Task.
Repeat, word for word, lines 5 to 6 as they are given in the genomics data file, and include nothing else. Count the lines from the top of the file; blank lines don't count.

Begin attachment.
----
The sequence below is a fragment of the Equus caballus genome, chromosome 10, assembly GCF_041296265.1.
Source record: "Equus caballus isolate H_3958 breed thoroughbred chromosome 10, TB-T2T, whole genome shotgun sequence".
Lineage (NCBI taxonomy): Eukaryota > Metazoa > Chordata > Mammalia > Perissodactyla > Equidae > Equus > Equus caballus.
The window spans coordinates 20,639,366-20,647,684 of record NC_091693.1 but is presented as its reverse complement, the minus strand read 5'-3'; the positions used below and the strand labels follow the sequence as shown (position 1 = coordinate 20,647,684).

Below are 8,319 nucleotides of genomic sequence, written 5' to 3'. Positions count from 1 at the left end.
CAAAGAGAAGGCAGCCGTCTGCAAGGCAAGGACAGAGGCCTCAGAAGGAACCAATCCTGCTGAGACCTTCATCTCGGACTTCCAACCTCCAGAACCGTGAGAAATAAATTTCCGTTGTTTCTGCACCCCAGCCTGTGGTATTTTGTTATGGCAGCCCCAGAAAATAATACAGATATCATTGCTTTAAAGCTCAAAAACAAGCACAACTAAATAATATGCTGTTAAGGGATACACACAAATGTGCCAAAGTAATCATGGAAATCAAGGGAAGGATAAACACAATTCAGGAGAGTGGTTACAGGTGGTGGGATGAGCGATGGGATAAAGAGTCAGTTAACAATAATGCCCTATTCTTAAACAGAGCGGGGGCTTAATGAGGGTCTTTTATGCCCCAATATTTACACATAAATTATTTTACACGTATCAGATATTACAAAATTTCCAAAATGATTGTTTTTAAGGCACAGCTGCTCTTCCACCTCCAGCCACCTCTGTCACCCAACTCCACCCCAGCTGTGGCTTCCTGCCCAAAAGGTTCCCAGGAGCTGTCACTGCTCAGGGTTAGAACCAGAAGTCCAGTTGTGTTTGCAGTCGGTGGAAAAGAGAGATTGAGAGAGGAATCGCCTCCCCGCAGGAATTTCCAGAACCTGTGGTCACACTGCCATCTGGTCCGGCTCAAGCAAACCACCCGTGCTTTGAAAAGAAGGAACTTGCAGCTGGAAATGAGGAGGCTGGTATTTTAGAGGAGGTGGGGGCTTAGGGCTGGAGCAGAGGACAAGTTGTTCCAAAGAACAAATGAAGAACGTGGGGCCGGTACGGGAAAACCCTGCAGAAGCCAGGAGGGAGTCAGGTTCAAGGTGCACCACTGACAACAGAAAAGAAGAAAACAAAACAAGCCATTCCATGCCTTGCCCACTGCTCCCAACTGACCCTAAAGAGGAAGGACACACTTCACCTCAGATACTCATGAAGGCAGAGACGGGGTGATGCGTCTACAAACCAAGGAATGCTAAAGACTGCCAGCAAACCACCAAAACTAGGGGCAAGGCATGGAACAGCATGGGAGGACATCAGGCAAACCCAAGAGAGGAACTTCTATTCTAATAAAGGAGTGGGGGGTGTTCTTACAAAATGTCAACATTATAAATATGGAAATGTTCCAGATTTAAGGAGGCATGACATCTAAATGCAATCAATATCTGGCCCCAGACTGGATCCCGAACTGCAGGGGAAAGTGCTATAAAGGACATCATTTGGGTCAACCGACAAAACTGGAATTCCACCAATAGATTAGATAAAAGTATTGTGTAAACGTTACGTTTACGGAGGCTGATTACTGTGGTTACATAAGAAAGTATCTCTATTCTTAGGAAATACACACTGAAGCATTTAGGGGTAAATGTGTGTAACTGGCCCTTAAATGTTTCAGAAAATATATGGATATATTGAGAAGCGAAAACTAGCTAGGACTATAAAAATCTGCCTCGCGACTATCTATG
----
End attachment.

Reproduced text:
Below are 8,319 nucleotides of genomic sequence, written 5' to 3'. Positions count from 1 at the left end.
CAAAGAGAAGGCAGCCGTCTGCAAGGCAAGGACAGAGGCCTCAGAAGGAACCAATCCTGCTGAGACCTTCATCTCGGACTTCCAACCTCCAGAACCGTGAGAAATAAATTTCCGTTGTTTCTGCACCCCAGCCTGTGGTATTTTGTTATGGCAGCCCCAGAAAATAATACAGATATCATTGCTTTAAAGCTCAAAAACAAGCACAACTAAATAATATGCTGTTAAGGGATACACACAAATGTGCCAAAGTAATCATGGAAATCAAGGGAAGGATAAACACAATTCAGGAGAGTGGTTACAGGTGGTGGGATGAGCGATGGGATAAAGAGTCAGTTAACAATAATGCCCTATTCTTAAACAGAGCGGGGGCTTAATGAGGGTCTTTTATGCCCCAATATTTACACATAAATTATTTTACACGTATCAGATATTACAAAATTTCCAAAATGATTGTTTTTAAGGCACAGCTGCTCTTCCACCTCCAGCCACCTCTGTCACCCAACTCCACCCCAGCTGTGGCTTCCTGCCCAAAAGGTTCCCAGGAGCTGTCACTGCTCAGGGTTAGAACCAGAAGTCCAGTTGTGTTTGCAGTCGGTGGAAAAGAGAGATTGAGAGAGGAATCGCCTCCCCGCAGGAATTTCCAGAACCTGTGGTCACACTGCCATCTGGTCCGGCTCAAGCAAACCACCCGTGCTTTGAAAAGAAGGAACTTGCAGCTGGAAATGAGGAGGCTGGTATTTTAGAGGAGGTGGGGGCTTAGGGCTGGAGCAGAGGACAAGTTGTTCCAAAGAACAAATGAAGAACGTGGGGCCGGTACGGGAAAACCCTGCAGAAGCCAGGAGGGAGTCAGGTTCAAGGTGCACCACTGACAACAGAAAAGAAGAAAACAAAACAAGCCATTCCATGCCTTGCCCACTGCTCCCAACTGACCCTAAAGAGGAAGGACACACTTCACCTCAGATACTCATGAAGGCAGAGACGGGGTGATGCGTCTACAAACCAAGGAATGCTAAAGACTGCCAGCAAACCACCAAAACTAGGGGCAAGGCATGGAACAGCATGGGAGGACATCAGGCAAACCCAAGAGAGGAACTTCTATTCTAATAAAGGAGTGGGGGGTGTTCTTACAAAATGTCAACATTATAAATATGGAAATGTTCCAGATTTAAGGAGGCATGACATCTAAATGCAATCAATATCTGGCCCCAGACTGGATCCCGAACTGCAGGGGAAAGTGCTATAAAGGACATCATTTGGGTCAACCGACAAAACTGGAATTCCACCAATAGATTAGATAAAAGTATTGTGTAAACGTTACGTTTACGGAGGCTGATTACTGTGGTTACATAAGAAAGTATCTCTATTCTTAGGAAATACACACTGAAGCATTTAGGGGTAAATGTGTGTAACTGGCCCTTAAATGTTTCAGAAAATATATGGATATATTGAGAAGCGAAAACTAGCTAGGACTATAAAAATCTGCCTCGCGACTATCTATG